I have a friend who is lucky enough to have a small field attached to her property. Once her old pony sadly died last year, she no longer wanted to use the field for grazing but decided she would like to turn it into a wildflower meadow. Many of our truly wild meadows are fast disappearing, so it is great when someone decides to allow grassland to revert back to nature and help preserve some of the truly beautiful native species of wildflower we have. Creating a wildflower meadow or area is not as difficult as you may think. Here are a few tips and some species you might like to grow.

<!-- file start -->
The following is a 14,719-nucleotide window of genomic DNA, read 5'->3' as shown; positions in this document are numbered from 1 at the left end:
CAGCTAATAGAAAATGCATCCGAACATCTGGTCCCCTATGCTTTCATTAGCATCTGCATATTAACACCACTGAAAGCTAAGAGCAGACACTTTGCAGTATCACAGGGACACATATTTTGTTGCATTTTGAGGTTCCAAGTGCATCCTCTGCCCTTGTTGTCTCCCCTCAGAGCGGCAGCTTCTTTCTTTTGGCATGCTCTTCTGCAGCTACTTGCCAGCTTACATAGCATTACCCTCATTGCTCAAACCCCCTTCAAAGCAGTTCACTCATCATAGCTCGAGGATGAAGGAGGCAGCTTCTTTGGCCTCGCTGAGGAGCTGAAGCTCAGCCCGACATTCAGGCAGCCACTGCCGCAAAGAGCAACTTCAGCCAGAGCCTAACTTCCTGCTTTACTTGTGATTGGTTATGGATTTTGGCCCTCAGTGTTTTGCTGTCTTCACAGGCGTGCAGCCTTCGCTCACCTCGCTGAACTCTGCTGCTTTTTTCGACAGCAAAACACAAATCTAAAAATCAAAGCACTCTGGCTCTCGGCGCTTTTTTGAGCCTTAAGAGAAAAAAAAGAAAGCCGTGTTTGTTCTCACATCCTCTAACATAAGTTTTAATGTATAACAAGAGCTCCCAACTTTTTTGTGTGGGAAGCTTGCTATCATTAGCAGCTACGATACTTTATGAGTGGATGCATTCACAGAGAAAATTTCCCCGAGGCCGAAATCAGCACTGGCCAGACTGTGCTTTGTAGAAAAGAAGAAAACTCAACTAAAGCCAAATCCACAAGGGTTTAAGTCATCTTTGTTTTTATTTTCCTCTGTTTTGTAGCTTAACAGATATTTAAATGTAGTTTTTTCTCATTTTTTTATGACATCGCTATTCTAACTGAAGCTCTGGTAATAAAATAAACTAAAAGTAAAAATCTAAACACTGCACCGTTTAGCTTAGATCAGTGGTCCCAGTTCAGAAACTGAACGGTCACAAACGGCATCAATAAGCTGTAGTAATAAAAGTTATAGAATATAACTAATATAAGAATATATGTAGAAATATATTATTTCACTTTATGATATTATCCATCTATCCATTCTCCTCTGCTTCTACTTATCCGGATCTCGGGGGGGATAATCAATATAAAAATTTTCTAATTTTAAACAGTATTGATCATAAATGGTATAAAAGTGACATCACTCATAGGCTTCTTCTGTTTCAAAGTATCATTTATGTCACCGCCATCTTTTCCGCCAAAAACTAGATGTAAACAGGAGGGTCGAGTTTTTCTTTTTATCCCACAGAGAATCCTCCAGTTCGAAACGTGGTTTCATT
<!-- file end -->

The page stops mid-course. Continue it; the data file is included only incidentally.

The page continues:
Good ground preparation is essential to success when planting a wildflower meadow. Contrary to most other forms of gardening, wildflower meadows actually thrive on impoverished soil, so the aim is to strip the ground of more fertile topsoil. As my friend already had a grassy area she wanted to convert, there wasn't as much preparation to do. However, as the field had been organic for years, it was a good idea to wait and see what plants appeared in spring before decided on what else to plant. This done, in autumn we decided to add more wild flower plants in two ways - the first was to remove sections of the turf in order to sow some seeds. Seeds scattered in amongst the grass will not have much success. Secondly, we bought some mature pants already potted up from a specialist garden centre and dotted them around to create a more natural look.